No tax rate increases in proposed IW 2022-23 budget

Published 1:30 pm Wednesday, April 13, 2022

Isle of Wight County plans to leave its car tax at the new, lowered rate of $3.90 per $100 in value, and leave all tax rates unchanged, come the start of the 2022-23 fiscal year on July 1.

Residents on the county’s water system, however, can expect to see a 56-cent increase in the price per 1,000 gallons.

County Administrator Randy Keaton proposed a general fund budget of $88.9 million on April 7 — a roughly 4.7% increase over the $84.2 million budgeted for the current year.

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The change in the water rate, Keaton said, should amount to a 3.9% increase for the typical household that uses 5,000 gallons per month.

Keaton is also proposing to raise Isle of Wight’s water connection fee from $4,000 to $4,500, and its sewer fee from $3,700 to $4,000. The fee increases, he said, are intended to make new housing developments on the county’s northern end “more completely pay for their share” of water and sewer infrastructure improvements the county has made over the past few years.

In 2021, county staff had anticipated a 4-cent real estate tax increase would be needed, starting this year, to replace Hardy and Westside elementary schools — unless the state legislature reconsidered allowing the county to pay for the schools by raising its sales tax 1% instead.

The Board of Supervisors borrowed roughly $34 million in 2020, intending to put $27 million toward the Hardy project, and had planned to borrow an additional $30 million-plus this year for Westside. When the price for Hardy alone came back at $36.8 million, the supervisors postponed replacing Westside and instead borrowed an additional $12 million to complete the Hardy project.

Though the General Assembly again tabled the proposed sales tax legislation earlier this year, reducing the county’s borrowing from $30 million to $12 million has lowered the county’s projected debt service payments to a point where it can hold off on the 4-cent tax increase, Keaton said.

As such, the county’s real estate tax will remain at 85 cents per $100 of assessed value for the ninth consecutive year.

Isle of Wight took in just over $40 million from 2021 real estate taxes, and by leaving the 85-cent rate unchanged, expects to see a $1.1 million increase from new construction and an estimated 2.5% change in assessed values. Revenue from car taxes, budgeted to reach $11 million by June 30, is projected to increase by $2.5 million next fiscal year, despite the lowered rate, due to 2021’s estimated 59% rise in the value of used vehicles.

The proposed 2022-23 budget includes $27.2 million in local funding for Isle of Wight County Schools. The nearly $527,000 increase over the county’s current local contribution is intended to fund several testing coordinator positions, which school officials say will free up guidance counselors to spend less time proctoring Virginia’s Standards of Learning tests and more time counseling students.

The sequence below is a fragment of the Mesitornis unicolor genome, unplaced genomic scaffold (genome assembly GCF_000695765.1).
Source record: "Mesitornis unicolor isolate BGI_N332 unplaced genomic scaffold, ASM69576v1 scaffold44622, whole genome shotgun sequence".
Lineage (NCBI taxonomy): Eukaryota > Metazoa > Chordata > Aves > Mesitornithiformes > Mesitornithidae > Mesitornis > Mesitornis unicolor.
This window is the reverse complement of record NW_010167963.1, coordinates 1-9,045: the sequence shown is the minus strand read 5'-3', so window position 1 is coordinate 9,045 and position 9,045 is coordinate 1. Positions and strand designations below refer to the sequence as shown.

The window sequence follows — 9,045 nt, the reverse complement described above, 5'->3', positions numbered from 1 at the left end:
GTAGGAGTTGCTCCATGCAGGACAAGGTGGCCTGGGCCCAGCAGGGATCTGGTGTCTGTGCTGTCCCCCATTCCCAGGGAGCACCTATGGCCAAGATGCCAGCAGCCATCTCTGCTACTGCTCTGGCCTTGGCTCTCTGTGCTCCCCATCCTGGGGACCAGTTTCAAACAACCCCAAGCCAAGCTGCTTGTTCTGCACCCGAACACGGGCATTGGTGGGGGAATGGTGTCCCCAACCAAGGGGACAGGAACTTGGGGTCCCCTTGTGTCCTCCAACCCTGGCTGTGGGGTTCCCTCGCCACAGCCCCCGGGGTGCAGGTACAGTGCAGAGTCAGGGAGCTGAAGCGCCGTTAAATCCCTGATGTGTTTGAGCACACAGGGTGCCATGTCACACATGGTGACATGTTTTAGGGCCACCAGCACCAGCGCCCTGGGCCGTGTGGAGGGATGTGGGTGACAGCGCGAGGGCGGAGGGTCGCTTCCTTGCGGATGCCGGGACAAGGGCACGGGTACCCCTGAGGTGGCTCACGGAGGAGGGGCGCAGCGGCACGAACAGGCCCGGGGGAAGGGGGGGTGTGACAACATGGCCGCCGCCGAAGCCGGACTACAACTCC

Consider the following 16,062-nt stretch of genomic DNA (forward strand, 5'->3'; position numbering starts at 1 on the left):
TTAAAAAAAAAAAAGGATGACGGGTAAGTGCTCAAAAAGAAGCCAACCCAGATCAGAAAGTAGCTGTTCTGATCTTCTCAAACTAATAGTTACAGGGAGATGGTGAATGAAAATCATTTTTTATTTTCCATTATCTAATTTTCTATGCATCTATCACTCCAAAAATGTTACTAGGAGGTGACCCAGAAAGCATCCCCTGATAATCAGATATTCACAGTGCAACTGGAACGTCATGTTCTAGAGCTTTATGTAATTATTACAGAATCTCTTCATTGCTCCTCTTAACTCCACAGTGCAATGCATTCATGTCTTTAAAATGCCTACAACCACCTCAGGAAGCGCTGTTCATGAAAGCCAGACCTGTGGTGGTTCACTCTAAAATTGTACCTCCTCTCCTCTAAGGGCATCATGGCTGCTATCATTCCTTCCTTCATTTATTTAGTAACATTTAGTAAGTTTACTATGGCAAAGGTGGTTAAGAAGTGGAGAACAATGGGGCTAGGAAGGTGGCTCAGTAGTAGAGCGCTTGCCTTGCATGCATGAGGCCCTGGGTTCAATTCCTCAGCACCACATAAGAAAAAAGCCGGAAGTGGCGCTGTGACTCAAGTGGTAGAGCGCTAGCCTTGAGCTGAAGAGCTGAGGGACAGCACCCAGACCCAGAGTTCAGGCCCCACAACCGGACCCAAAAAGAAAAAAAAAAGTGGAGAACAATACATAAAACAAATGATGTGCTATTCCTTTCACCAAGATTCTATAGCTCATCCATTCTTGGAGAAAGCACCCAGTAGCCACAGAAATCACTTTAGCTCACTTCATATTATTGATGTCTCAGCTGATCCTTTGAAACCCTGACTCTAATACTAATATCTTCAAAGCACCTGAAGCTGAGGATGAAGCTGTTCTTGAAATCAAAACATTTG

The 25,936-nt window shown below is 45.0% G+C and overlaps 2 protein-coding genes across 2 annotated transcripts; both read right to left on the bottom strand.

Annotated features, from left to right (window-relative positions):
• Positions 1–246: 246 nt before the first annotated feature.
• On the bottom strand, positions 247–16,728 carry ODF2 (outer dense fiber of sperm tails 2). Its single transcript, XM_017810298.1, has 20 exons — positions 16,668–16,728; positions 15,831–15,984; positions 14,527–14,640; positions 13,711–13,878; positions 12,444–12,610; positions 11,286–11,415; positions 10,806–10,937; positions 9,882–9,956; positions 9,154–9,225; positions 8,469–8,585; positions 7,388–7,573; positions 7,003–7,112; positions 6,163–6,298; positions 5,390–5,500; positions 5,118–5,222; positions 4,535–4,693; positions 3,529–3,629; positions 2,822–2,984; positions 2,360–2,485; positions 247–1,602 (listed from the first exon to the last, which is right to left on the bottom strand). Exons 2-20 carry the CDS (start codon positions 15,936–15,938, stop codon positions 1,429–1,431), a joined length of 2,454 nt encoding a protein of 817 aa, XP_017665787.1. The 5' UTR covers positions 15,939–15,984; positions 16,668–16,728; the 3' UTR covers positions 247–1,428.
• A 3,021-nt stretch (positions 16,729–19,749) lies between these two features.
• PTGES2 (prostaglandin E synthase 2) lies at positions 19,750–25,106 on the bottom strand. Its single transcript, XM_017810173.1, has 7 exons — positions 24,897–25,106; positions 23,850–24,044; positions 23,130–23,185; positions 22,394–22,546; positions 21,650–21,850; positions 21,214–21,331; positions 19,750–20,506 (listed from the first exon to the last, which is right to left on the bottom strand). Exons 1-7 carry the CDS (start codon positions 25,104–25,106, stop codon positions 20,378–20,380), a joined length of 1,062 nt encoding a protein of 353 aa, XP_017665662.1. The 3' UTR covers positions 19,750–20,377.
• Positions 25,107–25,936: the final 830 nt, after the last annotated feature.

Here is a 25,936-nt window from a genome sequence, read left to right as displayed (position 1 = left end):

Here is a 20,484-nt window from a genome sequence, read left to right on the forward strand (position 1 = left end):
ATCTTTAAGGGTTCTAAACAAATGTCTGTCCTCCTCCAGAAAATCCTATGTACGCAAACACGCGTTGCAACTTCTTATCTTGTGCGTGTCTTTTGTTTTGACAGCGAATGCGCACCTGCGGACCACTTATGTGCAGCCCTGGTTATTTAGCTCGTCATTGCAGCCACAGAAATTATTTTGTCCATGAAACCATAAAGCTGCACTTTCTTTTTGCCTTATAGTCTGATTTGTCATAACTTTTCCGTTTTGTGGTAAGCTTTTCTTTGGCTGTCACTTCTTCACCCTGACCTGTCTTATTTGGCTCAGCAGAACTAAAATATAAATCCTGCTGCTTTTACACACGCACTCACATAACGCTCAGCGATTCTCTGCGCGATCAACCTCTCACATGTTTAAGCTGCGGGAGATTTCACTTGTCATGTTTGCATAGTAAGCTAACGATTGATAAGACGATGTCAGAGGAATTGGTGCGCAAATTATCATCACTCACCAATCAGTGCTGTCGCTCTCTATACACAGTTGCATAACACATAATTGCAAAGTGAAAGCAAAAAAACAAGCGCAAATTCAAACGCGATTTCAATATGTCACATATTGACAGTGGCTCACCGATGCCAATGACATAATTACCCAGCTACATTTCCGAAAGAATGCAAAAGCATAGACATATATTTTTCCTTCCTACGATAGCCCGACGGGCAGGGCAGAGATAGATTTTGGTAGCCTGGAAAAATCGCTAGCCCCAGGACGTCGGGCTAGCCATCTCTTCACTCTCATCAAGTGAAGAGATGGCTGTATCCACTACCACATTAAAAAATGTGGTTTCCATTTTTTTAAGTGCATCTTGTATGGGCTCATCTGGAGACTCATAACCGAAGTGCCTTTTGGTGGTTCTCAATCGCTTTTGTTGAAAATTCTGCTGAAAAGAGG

Keaton’s budget, however, does not include the school system’s requested funding to place school resource officers in each of its nine schools.

Currently there are four sheriff’s deputies serving as SROs — one in each of the county’s two high schools and two middle schools. Patrol deputies also routinely visit the county’s five elementary schools, but aren’t stationed there every day. All SROs are presently funded as part of the Sheriff’s Office’s budget.

Under an agreement IWCS Superintendent Dr. Jim Thornton and Sheriff James Clarke Jr. proposed earlier this year, IWCS was to take over funding the salaries, benefits, uniforms and equipment of the four existing SROs — plus the cost of hiring five more — during the 10 months those officers would be stationed in each of the county’s schools. The Sheriff’s Office would cover the cost of the officers’ vehicles and the cost of salaries, benefits, uniforms and equipment during the two summer months school isn’t in session.

But instead of deducting the cost of the four existing SROs from the sheriff’s budget and reallocating those funds to IWCS, Keaton’s budget increases the sheriff’s budget by roughly $100,000.

The additional funds, Keaton said, are intended for the hiring of four new deputies, one of which would be an SRO.

According to Keaton, state funding initially proposed by the General Assembly to cover a significant portion of the costs of the elementary school SROs didn’t materialize. The four deputy positions, he said, will instead allow for more periodic patrols at the elementary schools.

“During our meeting with the School Board, it was agreed to focus on the increase for testing coordinators and to fund the four deputy positions without specifically funding SRO positions,” Keaton said.

In addition to the four deputies, Keaton’s proposed budget includes funding for seven new county employees and converting one part-time position to full-time.

The budget also includes $32.9 million in funding for capital projects.

The figure includes the additional $12 million borrowed for Hardy, where construction is already underway, and $11.1 million in county-administered transportation projects. There’s also $2.6 million allocated for fire and rescue needs, and $5.5 million in utilities projects.

The county has scheduled an April 21 public hearing on the proposed budget. Adoption of the proposed operating and capital budgets is set for May 12.